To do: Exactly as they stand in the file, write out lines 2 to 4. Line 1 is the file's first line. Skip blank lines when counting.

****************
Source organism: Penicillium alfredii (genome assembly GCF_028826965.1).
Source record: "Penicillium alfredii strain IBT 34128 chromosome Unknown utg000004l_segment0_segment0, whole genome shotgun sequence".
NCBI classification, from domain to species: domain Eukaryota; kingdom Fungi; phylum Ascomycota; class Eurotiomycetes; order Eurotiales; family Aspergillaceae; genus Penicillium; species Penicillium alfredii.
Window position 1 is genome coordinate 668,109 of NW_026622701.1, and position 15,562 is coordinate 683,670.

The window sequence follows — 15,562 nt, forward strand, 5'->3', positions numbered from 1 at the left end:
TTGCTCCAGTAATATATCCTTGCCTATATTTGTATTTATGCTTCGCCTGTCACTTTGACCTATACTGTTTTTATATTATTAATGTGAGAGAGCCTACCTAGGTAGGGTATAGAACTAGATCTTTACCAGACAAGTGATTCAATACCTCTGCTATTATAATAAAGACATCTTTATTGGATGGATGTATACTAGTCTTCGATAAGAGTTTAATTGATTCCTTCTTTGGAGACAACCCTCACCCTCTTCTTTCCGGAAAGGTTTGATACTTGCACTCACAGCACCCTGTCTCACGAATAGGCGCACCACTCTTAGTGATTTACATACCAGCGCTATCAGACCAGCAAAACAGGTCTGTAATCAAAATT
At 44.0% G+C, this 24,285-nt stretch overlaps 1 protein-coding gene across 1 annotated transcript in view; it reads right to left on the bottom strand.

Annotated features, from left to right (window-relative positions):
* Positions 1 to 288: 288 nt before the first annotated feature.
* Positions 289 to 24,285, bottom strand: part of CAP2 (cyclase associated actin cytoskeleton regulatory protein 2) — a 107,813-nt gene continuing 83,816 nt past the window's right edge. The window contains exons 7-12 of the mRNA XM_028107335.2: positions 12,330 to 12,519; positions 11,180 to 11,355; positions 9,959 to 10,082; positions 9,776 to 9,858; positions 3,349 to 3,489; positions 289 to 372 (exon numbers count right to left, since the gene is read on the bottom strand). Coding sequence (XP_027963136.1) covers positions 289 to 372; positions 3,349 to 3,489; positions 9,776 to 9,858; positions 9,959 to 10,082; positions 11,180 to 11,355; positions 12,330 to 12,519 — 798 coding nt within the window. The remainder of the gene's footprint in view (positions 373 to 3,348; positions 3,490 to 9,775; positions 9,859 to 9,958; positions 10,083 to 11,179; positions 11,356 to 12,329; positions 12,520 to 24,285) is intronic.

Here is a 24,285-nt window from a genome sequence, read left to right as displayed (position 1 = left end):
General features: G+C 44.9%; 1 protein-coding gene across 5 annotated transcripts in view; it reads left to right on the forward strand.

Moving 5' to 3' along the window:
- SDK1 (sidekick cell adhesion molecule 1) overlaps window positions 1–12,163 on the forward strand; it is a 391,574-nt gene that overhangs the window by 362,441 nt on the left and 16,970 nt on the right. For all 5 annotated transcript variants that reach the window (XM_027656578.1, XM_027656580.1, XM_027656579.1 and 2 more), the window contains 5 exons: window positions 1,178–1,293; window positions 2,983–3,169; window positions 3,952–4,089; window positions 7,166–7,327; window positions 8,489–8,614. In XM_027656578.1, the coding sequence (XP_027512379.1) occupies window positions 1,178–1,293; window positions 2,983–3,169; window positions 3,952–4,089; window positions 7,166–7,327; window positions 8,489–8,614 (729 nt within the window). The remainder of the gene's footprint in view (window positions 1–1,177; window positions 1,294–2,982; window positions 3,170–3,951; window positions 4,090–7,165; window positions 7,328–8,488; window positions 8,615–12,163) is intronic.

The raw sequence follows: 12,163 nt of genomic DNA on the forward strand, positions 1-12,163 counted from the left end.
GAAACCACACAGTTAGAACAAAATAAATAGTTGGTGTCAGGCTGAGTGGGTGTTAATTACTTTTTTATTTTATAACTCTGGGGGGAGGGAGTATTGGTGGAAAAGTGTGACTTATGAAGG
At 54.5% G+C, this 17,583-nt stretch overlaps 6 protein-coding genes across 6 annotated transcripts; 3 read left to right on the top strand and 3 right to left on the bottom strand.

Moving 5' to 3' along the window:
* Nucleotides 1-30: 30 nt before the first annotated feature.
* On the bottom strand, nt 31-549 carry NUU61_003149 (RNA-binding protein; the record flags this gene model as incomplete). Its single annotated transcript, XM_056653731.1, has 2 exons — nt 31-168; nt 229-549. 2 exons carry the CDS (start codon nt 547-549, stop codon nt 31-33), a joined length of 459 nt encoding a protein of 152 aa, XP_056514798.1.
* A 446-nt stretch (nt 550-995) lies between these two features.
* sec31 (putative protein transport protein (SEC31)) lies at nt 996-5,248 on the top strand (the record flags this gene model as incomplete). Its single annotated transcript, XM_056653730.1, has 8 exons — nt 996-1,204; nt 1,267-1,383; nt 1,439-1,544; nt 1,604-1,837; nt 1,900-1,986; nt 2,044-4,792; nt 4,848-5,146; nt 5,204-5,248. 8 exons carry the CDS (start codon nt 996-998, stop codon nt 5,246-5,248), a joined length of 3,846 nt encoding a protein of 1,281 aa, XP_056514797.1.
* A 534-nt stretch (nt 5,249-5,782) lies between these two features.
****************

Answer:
Source record: "Penicillium alfredii strain IBT 34128 chromosome Unknown utg000004l_segment0_segment0, whole genome shotgun sequence".
NCBI classification, from domain to species: domain Eukaryota; kingdom Fungi; phylum Ascomycota; class Eurotiomycetes; order Eurotiales; family Aspergillaceae; genus Penicillium; species Penicillium alfredii.
Window position 1 is genome coordinate 668,109 of NW_026622701.1, and position 15,562 is coordinate 683,670.